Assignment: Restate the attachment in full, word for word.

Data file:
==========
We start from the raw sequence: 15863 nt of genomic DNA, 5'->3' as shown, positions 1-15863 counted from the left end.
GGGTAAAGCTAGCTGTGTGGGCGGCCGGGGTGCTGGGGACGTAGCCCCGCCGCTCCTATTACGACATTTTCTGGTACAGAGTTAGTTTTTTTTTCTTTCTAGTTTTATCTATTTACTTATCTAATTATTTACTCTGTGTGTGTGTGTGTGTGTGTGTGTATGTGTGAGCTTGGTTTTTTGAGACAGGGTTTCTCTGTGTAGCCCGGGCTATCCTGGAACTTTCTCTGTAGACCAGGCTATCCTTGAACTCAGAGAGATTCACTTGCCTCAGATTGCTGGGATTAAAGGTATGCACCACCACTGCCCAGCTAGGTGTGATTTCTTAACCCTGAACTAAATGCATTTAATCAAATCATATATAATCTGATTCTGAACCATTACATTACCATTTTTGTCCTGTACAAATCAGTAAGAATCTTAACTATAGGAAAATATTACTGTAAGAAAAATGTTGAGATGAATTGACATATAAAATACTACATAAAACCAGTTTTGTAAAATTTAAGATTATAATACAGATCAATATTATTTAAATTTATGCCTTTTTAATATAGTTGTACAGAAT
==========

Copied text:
We start from the raw sequence: 15863 nt of genomic DNA, 5'->3' as shown, positions 1-15863 counted from the left end.
GGGTAAAGCTAGCTGTGTGGGCGGCCGGGGTGCTGGGGACGTAGCCCCGCCGCTCCTATTACGACATTTTCTGGTACAGAGTTAGTTTTTTTTTCTTTCTAGTTTTATCTATTTACTTATCTAATTATTTACTCTGTGTGTGTGTGTGTGTGTGTGTGTATGTGTGAGCTTGGTTTTTTGAGACAGGGTTTCTCTGTGTAGCCCGGGCTATCCTGGAACTTTCTCTGTAGACCAGGCTATCCTTGAACTCAGAGAGATTCACTTGCCTCAGATTGCTGGGATTAAAGGTATGCACCACCACTGCCCAGCTAGGTGTGATTTCTTAACCCTGAACTAAATGCATTTAATCAAATCATATATAATCTGATTCTGAACCATTACATTACCATTTTTGTCCTGTACAAATCAGTAAGAATCTTAACTATAGGAAAATATTACTGTAAGAAAAATGTTGAGATGAATTGACATATAAAATACTACATAAAACCAGTTTTGTAAAATTTAAGATTATAATACAGATCAATATTATTTAAATTTATGCCTTTTTAATATAGTTGTACAGAAT